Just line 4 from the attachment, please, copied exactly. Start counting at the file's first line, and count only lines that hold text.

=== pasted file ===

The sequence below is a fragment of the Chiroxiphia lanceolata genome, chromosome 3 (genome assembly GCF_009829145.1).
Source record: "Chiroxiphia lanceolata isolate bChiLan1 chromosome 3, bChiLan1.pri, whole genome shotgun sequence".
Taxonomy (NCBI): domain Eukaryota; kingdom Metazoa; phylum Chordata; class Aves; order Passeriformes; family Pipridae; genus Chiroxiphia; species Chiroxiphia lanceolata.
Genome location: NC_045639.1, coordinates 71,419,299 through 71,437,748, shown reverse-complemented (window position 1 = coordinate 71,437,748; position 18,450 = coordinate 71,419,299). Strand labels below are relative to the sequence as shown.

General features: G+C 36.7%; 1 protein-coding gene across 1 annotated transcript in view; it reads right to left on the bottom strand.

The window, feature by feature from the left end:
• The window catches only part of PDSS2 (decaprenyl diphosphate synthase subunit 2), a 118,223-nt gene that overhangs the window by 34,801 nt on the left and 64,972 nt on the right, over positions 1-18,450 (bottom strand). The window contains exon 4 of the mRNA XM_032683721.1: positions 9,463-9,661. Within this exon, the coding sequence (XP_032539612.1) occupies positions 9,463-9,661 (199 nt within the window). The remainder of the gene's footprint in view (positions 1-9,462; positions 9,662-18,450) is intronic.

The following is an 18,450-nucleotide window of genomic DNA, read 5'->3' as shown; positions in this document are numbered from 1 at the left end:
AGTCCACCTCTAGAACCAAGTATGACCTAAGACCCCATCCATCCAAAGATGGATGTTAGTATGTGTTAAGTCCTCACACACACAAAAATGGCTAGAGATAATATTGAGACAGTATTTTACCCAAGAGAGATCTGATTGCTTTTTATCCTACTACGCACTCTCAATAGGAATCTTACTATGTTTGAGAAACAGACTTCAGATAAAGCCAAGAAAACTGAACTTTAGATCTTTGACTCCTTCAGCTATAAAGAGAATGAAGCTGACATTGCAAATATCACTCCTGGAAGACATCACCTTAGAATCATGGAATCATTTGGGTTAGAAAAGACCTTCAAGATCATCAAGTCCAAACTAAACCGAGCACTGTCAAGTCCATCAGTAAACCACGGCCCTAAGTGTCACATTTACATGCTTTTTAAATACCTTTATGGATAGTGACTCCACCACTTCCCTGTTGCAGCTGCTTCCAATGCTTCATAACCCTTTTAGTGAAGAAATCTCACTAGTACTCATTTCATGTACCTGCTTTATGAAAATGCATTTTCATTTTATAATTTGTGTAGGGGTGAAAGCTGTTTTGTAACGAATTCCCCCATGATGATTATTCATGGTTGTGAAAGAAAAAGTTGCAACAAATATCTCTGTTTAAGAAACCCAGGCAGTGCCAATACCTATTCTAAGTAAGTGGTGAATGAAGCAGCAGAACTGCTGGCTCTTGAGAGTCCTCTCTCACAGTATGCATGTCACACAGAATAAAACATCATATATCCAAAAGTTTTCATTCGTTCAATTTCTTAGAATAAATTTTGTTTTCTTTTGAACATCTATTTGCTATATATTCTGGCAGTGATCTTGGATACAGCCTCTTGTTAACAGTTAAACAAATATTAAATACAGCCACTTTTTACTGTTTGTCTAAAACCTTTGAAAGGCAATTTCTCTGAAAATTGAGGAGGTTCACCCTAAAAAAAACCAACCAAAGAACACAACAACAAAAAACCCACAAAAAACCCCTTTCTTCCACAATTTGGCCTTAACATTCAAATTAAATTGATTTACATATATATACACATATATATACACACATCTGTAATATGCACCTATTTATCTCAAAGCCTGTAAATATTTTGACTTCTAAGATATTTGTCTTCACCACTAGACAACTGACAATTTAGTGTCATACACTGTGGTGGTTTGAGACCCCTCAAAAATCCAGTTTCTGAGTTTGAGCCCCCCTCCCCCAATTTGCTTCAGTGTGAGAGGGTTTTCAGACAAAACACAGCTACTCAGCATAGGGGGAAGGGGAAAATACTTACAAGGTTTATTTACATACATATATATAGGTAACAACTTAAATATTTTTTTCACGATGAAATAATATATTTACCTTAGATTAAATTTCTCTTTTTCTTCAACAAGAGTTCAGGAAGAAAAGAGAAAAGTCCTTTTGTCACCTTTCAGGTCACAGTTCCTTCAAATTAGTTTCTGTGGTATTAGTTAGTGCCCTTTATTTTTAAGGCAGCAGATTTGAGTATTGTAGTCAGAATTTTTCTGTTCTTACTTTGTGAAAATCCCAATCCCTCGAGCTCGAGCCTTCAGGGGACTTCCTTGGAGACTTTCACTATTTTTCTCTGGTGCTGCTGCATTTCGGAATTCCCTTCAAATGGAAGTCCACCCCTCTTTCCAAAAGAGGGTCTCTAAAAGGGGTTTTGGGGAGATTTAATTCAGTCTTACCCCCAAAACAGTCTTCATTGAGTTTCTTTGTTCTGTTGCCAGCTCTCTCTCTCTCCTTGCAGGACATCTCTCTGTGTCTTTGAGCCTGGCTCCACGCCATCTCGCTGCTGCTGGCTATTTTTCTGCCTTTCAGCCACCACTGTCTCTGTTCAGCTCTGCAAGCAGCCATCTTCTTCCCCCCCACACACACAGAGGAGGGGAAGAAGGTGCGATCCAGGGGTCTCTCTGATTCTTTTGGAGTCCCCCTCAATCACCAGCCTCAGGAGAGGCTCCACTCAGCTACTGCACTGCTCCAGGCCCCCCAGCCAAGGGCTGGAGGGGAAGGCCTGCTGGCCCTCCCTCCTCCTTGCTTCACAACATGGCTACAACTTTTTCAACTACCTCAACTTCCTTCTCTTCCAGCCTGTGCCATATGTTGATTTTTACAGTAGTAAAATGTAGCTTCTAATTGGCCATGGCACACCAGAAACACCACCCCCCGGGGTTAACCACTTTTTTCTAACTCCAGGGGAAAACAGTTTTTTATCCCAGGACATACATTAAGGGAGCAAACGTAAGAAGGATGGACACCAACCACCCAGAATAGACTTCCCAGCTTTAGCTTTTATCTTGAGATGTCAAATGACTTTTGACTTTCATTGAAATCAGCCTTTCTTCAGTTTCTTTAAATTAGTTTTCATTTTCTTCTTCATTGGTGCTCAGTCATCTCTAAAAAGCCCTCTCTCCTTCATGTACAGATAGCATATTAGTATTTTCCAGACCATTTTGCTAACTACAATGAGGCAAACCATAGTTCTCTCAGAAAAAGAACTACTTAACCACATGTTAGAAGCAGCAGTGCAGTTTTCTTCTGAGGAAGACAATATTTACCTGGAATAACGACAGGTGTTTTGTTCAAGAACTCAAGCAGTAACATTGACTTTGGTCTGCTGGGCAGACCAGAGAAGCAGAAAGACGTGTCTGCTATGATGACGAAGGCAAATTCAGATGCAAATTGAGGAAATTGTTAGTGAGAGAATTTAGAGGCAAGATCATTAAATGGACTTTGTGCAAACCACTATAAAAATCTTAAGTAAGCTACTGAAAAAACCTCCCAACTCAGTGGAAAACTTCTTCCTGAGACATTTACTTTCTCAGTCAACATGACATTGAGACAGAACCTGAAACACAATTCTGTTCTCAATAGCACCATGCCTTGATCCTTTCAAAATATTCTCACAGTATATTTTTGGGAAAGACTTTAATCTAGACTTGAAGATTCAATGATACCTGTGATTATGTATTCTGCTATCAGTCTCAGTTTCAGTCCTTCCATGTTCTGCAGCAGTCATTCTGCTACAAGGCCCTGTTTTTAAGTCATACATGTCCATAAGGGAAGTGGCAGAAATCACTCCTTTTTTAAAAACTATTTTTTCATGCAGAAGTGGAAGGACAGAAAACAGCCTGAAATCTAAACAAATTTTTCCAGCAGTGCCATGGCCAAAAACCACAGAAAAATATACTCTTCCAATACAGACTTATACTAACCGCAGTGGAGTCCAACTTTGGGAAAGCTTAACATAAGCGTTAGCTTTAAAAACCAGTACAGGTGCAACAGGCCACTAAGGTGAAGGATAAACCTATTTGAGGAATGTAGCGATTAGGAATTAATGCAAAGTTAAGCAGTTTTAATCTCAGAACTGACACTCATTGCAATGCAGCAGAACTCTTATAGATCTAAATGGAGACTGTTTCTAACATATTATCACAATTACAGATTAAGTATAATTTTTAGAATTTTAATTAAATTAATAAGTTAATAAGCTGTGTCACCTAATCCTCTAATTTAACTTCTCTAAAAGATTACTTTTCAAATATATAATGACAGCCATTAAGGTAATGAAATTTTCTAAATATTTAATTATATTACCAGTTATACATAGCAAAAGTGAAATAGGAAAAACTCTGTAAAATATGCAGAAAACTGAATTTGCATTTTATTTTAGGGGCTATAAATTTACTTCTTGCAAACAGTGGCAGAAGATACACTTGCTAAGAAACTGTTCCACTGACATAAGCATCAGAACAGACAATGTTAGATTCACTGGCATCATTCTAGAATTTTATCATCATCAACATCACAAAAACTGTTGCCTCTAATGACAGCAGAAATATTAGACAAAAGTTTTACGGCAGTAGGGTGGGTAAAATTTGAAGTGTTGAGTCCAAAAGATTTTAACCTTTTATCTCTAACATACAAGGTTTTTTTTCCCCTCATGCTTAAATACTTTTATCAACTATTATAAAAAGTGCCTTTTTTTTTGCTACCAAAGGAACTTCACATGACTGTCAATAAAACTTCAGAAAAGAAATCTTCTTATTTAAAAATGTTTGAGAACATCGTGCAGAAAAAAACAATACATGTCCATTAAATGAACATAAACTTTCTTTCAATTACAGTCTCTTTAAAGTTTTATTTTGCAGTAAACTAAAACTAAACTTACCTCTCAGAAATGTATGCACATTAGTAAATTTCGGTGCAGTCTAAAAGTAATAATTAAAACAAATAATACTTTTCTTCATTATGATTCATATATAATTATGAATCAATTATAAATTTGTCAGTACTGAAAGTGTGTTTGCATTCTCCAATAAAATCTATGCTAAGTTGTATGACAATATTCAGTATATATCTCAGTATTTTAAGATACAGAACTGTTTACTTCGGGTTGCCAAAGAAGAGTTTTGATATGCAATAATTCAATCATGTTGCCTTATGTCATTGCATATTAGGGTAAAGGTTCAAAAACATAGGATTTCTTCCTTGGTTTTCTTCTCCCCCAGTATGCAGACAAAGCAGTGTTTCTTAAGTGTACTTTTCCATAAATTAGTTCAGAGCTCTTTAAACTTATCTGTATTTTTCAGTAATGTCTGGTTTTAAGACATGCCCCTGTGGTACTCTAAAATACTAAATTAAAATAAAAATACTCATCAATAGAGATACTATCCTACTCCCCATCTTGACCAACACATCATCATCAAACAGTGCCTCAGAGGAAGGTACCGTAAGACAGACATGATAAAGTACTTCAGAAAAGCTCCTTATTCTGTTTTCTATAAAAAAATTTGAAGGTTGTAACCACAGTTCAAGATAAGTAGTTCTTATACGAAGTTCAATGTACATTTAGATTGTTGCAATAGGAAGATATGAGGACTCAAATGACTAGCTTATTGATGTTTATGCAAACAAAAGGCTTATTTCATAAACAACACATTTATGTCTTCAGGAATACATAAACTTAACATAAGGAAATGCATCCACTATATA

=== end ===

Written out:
Genome location: NC_045639.1, coordinates 71,419,299 through 71,437,748, shown reverse-complemented (window position 1 = coordinate 71,437,748; position 18,450 = coordinate 71,419,299). Strand labels below are relative to the sequence as shown.